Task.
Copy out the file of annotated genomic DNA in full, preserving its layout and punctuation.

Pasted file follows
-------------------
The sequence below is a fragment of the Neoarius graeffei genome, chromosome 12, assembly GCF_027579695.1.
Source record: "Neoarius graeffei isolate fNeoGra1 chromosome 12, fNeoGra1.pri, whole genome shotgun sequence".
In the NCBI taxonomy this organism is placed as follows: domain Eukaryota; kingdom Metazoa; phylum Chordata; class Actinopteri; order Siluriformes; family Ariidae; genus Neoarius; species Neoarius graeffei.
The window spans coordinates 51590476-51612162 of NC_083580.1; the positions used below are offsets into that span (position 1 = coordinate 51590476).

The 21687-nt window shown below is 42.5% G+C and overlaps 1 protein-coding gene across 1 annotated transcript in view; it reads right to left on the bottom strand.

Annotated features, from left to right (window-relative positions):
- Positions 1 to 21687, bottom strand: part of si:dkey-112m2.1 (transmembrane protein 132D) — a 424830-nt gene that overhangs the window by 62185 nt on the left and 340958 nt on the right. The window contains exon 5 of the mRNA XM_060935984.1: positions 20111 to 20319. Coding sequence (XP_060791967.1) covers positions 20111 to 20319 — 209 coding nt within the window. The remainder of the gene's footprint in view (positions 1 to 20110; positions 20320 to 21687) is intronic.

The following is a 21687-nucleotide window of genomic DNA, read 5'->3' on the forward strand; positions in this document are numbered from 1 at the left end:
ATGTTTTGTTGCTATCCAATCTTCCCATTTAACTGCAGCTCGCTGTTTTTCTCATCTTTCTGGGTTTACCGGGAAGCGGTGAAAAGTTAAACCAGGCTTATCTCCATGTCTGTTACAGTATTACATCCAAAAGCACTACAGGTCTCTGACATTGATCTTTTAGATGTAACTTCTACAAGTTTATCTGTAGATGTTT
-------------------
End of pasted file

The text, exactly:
The sequence below is a fragment of the Neoarius graeffei genome, chromosome 12, assembly GCF_027579695.1.
Source record: "Neoarius graeffei isolate fNeoGra1 chromosome 12, fNeoGra1.pri, whole genome shotgun sequence".
In the NCBI taxonomy this organism is placed as follows: domain Eukaryota; kingdom Metazoa; phylum Chordata; class Actinopteri; order Siluriformes; family Ariidae; genus Neoarius; species Neoarius graeffei.
The window spans coordinates 51590476-51612162 of NC_083580.1; the positions used below are offsets into that span (position 1 = coordinate 51590476).

The 21687-nt window shown below is 42.5% G+C and overlaps 1 protein-coding gene across 1 annotated transcript in view; it reads right to left on the bottom strand.

Annotated features, from left to right (window-relative positions):
- Positions 1 to 21687, bottom strand: part of si:dkey-112m2.1 (transmembrane protein 132D) — a 424830-nt gene that overhangs the window by 62185 nt on the left and 340958 nt on the right. The window contains exon 5 of the mRNA XM_060935984.1: positions 20111 to 20319. Coding sequence (XP_060791967.1) covers positions 20111 to 20319 — 209 coding nt within the window. The remainder of the gene's footprint in view (positions 1 to 20110; positions 20320 to 21687) is intronic.

The following is a 21687-nucleotide window of genomic DNA, read 5'->3' on the forward strand; positions in this document are numbered from 1 at the left end:
ATGTTTTGTTGCTATCCAATCTTCCCATTTAACTGCAGCTCGCTGTTTTTCTCATCTTTCTGGGTTTACCGGGAAGCGGTGAAAAGTTAAACCAGGCTTATCTCCATGTCTGTTACAGTATTACATCCAAAAGCACTACAGGTCTCTGACATTGATCTTTTAGATGTAACTTCTACAAGTTTATCTGTAGATGTTT